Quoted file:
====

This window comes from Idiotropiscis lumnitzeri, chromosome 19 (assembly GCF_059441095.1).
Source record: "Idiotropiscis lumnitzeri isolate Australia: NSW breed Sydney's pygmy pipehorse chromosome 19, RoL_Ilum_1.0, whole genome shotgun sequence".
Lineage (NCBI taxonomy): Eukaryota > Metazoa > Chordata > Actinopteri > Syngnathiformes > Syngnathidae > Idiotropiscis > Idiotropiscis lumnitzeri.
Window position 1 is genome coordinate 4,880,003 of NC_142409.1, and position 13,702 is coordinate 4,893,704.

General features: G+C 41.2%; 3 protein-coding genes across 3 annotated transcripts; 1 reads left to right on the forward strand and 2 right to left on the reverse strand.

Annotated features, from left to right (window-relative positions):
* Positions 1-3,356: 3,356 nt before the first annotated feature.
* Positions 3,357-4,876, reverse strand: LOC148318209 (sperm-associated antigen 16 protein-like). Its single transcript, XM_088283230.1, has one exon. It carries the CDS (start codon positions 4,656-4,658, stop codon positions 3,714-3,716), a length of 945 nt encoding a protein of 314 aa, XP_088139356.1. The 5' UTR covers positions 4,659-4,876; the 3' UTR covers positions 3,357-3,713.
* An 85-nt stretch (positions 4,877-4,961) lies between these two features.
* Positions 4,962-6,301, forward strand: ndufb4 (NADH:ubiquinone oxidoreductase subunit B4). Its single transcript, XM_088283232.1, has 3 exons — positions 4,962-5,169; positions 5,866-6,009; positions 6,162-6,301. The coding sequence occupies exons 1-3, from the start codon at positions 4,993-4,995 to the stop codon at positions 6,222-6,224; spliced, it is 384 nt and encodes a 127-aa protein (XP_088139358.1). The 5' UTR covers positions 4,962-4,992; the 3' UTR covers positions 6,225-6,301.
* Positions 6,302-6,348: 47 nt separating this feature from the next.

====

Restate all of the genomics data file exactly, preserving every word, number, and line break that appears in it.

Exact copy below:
This window comes from Idiotropiscis lumnitzeri, chromosome 19 (assembly GCF_059441095.1).
Source record: "Idiotropiscis lumnitzeri isolate Australia: NSW breed Sydney's pygmy pipehorse chromosome 19, RoL_Ilum_1.0, whole genome shotgun sequence".
Lineage (NCBI taxonomy): Eukaryota > Metazoa > Chordata > Actinopteri > Syngnathiformes > Syngnathidae > Idiotropiscis > Idiotropiscis lumnitzeri.
Window position 1 is genome coordinate 4,880,003 of NC_142409.1, and position 13,702 is coordinate 4,893,704.

General features: G+C 41.2%; 3 protein-coding genes across 3 annotated transcripts; 1 reads left to right on the forward strand and 2 right to left on the reverse strand.

Annotated features, from left to right (window-relative positions):
* Positions 1-3,356: 3,356 nt before the first annotated feature.
* Positions 3,357-4,876, reverse strand: LOC148318209 (sperm-associated antigen 16 protein-like). Its single transcript, XM_088283230.1, has one exon. It carries the CDS (start codon positions 4,656-4,658, stop codon positions 3,714-3,716), a length of 945 nt encoding a protein of 314 aa, XP_088139356.1. The 5' UTR covers positions 4,659-4,876; the 3' UTR covers positions 3,357-3,713.
* An 85-nt stretch (positions 4,877-4,961) lies between these two features.
* Positions 4,962-6,301, forward strand: ndufb4 (NADH:ubiquinone oxidoreductase subunit B4). Its single transcript, XM_088283232.1, has 3 exons — positions 4,962-5,169; positions 5,866-6,009; positions 6,162-6,301. The coding sequence occupies exons 1-3, from the start codon at positions 4,993-4,995 to the stop codon at positions 6,222-6,224; spliced, it is 384 nt and encodes a 127-aa protein (XP_088139358.1). The 5' UTR covers positions 4,962-4,992; the 3' UTR covers positions 6,225-6,301.
* Positions 6,302-6,348: 47 nt separating this feature from the next.